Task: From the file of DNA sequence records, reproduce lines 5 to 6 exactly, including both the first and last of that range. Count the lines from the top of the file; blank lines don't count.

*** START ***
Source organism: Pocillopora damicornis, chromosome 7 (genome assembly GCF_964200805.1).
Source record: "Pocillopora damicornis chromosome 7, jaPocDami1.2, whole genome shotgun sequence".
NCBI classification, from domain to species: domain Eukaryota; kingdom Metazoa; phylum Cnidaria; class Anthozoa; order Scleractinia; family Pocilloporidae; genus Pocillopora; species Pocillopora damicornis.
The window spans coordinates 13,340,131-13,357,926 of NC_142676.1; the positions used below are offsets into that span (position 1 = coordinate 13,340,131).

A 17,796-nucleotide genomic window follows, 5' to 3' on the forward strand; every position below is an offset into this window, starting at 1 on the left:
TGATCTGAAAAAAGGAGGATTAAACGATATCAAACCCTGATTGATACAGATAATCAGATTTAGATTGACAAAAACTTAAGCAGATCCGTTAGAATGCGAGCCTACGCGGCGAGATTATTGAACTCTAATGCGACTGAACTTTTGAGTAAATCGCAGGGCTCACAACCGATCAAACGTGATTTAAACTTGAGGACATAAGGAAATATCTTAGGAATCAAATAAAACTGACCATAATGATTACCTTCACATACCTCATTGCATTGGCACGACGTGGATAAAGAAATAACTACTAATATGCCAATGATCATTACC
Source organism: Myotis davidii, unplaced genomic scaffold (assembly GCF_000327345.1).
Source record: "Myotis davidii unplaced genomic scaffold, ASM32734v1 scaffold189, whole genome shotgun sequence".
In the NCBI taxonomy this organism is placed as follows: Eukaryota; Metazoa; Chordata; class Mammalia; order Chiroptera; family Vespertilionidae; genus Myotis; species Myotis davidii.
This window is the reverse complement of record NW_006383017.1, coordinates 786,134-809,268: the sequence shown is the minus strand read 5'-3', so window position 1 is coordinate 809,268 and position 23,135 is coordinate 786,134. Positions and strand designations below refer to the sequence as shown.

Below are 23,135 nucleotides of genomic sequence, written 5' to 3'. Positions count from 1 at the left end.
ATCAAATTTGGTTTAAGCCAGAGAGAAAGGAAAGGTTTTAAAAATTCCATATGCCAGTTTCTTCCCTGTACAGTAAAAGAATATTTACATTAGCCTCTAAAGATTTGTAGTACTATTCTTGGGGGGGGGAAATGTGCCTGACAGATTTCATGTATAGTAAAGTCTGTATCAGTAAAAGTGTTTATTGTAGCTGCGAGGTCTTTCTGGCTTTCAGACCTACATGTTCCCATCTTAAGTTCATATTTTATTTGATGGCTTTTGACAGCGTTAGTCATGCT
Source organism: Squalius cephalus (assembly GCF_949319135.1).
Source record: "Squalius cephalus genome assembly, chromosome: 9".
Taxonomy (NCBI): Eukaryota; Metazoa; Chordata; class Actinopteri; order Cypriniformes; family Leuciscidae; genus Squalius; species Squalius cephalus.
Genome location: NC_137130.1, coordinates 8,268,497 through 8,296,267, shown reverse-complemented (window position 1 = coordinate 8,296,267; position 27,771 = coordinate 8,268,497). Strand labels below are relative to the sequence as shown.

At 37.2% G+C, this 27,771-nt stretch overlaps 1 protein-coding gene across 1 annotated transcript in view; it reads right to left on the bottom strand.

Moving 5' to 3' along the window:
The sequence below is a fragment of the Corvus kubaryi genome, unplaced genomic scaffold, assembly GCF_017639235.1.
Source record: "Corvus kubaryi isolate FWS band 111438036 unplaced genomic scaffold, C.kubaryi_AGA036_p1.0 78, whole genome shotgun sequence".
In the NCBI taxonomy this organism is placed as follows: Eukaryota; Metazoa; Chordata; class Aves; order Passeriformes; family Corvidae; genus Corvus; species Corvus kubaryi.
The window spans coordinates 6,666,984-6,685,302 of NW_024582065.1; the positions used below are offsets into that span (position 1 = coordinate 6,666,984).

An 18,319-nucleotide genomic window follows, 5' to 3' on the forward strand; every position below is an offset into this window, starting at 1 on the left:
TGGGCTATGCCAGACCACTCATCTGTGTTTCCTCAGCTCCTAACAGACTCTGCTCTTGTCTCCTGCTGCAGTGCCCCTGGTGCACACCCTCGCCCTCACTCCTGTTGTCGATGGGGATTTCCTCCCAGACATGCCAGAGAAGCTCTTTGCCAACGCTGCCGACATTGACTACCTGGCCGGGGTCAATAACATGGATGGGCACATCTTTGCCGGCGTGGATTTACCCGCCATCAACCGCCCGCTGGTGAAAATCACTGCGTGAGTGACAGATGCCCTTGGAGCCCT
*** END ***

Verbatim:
A 17,796-nucleotide genomic window follows, 5' to 3' on the forward strand; every position below is an offset into this window, starting at 1 on the left:
TGATCTGAAAAAAGGAGGATTAAACGATATCAAACCCTGATTGATACAGATAATCAGATTTAGATTGACAAAAACTTAAGCAGATCCGTTAGAATGCGAGCCTACGCGGCGAGATTATTGAACTCTAATGCGACTGAACTTTTGAGTAAATCGCAGGGCTCACAACCGATCAAACGTGATTTAAACTTGAGGACATAAGGAAATATCTTAGGAATCAAATAAAACTGACCATAATGATTACCTTCACATACCTCATTGCATTGGCACGACGTGGATAAAGAAATAACTACTAATATGCCAATGATCATTACC